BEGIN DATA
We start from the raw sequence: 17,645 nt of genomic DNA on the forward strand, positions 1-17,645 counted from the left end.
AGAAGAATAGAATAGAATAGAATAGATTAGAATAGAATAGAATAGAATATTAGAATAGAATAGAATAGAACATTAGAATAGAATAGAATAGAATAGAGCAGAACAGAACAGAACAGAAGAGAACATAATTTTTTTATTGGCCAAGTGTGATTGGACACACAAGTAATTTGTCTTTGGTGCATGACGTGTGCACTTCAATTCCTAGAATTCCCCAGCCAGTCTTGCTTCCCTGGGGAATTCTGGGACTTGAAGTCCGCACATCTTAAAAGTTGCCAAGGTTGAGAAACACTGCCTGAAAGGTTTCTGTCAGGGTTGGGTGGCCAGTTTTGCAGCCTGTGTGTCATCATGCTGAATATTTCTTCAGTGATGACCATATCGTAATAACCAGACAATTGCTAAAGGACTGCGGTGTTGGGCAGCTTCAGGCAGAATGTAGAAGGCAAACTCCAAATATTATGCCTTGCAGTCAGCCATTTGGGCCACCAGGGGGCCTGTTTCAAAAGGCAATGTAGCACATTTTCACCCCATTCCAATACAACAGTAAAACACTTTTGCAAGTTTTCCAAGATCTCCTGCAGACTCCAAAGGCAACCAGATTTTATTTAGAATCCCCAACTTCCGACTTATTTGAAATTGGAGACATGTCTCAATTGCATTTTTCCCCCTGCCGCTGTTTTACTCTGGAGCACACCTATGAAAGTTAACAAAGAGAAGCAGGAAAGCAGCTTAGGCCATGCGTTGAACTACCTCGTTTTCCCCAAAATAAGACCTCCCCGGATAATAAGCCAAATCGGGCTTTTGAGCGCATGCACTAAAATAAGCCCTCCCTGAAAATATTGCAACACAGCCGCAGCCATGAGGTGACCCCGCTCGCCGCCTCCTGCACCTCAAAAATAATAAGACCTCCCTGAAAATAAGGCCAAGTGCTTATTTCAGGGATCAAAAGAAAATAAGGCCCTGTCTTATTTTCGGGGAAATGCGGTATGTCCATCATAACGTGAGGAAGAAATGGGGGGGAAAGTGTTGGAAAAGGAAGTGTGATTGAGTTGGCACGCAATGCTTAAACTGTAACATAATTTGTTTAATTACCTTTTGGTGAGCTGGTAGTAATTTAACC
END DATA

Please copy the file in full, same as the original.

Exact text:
We start from the raw sequence: 17,645 nt of genomic DNA on the forward strand, positions 1-17,645 counted from the left end.
AGAAGAATAGAATAGAATAGAATAGATTAGAATAGAATAGAATAGAATATTAGAATAGAATAGAATAGAACATTAGAATAGAATAGAATAGAATAGAGCAGAACAGAACAGAACAGAAGAGAACATAATTTTTTTATTGGCCAAGTGTGATTGGACACACAAGTAATTTGTCTTTGGTGCATGACGTGTGCACTTCAATTCCTAGAATTCCCCAGCCAGTCTTGCTTCCCTGGGGAATTCTGGGACTTGAAGTCCGCACATCTTAAAAGTTGCCAAGGTTGAGAAACACTGCCTGAAAGGTTTCTGTCAGGGTTGGGTGGCCAGTTTTGCAGCCTGTGTGTCATCATGCTGAATATTTCTTCAGTGATGACCATATCGTAATAACCAGACAATTGCTAAAGGACTGCGGTGTTGGGCAGCTTCAGGCAGAATGTAGAAGGCAAACTCCAAATATTATGCCTTGCAGTCAGCCATTTGGGCCACCAGGGGGCCTGTTTCAAAAGGCAATGTAGCACATTTTCACCCCATTCCAATACAACAGTAAAACACTTTTGCAAGTTTTCCAAGATCTCCTGCAGACTCCAAAGGCAACCAGATTTTATTTAGAATCCCCAACTTCCGACTTATTTGAAATTGGAGACATGTCTCAATTGCATTTTTCCCCCTGCCGCTGTTTTACTCTGGAGCACACCTATGAAAGTTAACAAAGAGAAGCAGGAAAGCAGCTTAGGCCATGCGTTGAACTACCTCGTTTTCCCCAAAATAAGACCTCCCCGGATAATAAGCCAAATCGGGCTTTTGAGCGCATGCACTAAAATAAGCCCTCCCTGAAAATATTGCAACACAGCCGCAGCCATGAGGTGACCCCGCTCGCCGCCTCCTGCACCTCAAAAATAATAAGACCTCCCTGAAAATAAGGCCAAGTGCTTATTTCAGGGATCAAAAGAAAATAAGGCCCTGTCTTATTTTCGGGGAAATGCGGTATGTCCATCATAACGTGAGGAAGAAATGGGGGGGAAAGTGTTGGAAAAGGAAGTGTGATTGAGTTGGCACGCAATGCTTAAACTGTAACATAATTTGTTTAATTACCTTTTGGTGAGCTGGTAGTAATTTAACC